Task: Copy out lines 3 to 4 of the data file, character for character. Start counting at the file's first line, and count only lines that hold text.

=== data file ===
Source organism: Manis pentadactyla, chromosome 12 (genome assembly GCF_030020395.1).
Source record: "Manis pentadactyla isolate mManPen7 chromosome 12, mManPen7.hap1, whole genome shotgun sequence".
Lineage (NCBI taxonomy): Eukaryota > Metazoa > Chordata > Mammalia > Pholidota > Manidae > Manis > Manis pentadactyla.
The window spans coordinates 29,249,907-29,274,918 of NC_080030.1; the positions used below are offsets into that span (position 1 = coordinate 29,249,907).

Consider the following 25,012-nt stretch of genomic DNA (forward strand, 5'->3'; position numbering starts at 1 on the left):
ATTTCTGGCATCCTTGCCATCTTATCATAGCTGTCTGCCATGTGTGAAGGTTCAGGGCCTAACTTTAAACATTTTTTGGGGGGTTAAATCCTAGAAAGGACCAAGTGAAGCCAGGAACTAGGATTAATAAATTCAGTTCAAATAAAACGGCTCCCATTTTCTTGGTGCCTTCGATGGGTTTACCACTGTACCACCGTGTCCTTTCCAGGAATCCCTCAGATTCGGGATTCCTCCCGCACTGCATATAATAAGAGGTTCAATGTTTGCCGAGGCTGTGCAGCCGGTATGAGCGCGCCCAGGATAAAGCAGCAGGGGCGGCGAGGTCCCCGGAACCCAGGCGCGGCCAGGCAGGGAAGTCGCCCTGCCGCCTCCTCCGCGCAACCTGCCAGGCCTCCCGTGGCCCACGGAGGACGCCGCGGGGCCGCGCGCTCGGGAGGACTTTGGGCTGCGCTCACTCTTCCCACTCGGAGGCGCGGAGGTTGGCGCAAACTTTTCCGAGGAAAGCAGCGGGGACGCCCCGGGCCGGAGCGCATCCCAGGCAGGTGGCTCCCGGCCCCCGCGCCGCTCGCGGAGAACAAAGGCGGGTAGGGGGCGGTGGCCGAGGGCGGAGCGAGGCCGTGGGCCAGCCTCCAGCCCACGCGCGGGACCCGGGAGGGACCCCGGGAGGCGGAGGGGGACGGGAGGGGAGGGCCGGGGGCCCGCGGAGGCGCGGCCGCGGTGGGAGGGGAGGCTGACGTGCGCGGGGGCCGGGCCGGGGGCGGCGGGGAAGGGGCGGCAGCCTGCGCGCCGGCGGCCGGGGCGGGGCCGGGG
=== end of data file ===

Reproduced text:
Lineage (NCBI taxonomy): Eukaryota > Metazoa > Chordata > Mammalia > Pholidota > Manidae > Manis > Manis pentadactyla.
The window spans coordinates 29,249,907-29,274,918 of NC_080030.1; the positions used below are offsets into that span (position 1 = coordinate 29,249,907).